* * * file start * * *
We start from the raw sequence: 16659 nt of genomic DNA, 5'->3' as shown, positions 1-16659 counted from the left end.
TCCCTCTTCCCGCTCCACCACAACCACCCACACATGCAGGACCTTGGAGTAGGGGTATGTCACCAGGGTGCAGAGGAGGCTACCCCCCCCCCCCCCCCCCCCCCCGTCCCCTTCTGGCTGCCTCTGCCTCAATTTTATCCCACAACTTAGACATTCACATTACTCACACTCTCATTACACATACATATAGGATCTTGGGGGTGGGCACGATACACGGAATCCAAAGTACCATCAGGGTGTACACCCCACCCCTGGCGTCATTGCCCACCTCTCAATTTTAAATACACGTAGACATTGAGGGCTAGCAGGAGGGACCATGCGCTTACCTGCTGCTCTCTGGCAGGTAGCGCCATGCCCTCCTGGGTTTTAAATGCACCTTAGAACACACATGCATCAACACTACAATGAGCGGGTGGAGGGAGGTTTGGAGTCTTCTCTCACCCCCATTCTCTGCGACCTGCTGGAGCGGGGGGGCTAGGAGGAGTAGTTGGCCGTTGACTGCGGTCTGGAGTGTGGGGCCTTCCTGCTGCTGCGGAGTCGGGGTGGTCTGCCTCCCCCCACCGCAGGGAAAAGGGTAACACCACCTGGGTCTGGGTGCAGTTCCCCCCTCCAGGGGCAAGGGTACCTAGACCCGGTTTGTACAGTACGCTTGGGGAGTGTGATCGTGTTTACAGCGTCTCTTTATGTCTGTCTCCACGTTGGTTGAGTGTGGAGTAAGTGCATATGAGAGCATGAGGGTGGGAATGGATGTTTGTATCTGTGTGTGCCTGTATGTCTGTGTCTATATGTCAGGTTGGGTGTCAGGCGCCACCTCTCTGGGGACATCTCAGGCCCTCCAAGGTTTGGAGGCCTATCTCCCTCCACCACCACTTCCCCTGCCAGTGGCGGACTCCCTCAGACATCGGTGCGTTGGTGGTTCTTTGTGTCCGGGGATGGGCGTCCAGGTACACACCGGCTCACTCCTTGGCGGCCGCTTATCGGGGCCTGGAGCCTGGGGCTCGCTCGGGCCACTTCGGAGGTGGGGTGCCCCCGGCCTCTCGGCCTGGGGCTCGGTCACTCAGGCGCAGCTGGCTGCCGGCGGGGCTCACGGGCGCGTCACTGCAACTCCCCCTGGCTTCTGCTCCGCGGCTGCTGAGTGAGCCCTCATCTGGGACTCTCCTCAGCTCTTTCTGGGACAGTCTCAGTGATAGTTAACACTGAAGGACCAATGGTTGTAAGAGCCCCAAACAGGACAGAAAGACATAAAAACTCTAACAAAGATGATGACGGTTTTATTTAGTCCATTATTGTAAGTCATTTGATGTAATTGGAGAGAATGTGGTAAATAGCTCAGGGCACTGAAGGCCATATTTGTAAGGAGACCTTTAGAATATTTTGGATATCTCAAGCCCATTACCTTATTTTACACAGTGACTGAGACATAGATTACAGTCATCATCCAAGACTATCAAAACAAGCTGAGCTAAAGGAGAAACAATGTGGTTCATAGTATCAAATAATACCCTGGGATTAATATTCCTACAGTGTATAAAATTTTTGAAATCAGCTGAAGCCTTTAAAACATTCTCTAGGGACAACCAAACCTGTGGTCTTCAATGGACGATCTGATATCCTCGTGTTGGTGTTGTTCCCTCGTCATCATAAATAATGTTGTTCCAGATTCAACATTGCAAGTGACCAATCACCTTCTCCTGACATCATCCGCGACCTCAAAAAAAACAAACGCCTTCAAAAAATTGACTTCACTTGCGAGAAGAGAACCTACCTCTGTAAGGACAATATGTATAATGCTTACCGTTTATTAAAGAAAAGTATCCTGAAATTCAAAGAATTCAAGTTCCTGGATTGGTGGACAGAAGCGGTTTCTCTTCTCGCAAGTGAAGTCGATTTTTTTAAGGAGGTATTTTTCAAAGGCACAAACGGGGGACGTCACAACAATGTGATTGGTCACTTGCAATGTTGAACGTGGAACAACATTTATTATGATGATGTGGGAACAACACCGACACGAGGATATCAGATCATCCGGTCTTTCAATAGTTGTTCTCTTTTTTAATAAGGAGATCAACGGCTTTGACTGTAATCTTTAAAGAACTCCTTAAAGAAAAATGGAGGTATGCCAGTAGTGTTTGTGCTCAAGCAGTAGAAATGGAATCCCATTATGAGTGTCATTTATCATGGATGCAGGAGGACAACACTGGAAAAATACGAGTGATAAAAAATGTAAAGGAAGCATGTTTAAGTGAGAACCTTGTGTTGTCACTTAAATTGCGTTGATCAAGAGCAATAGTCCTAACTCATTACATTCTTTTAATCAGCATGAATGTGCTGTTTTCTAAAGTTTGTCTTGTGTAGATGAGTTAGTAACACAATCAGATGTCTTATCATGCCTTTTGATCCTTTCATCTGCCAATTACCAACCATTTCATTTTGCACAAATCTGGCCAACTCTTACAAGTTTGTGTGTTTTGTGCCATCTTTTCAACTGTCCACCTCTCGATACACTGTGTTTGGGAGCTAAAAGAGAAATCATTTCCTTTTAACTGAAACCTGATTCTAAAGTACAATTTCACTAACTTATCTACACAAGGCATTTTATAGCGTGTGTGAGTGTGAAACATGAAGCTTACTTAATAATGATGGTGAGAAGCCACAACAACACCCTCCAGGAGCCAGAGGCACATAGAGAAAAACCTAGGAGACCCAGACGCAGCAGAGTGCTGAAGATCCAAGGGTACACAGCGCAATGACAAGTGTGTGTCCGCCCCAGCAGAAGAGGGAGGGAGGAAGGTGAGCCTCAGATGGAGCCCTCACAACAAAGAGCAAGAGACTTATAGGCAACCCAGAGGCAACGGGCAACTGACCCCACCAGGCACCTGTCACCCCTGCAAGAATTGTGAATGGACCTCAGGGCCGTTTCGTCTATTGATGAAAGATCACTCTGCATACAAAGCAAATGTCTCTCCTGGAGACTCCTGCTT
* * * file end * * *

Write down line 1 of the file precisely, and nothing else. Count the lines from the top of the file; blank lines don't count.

We start from the raw sequence: 16659 nt of genomic DNA, 5'->3' as shown, positions 1-16659 counted from the left end.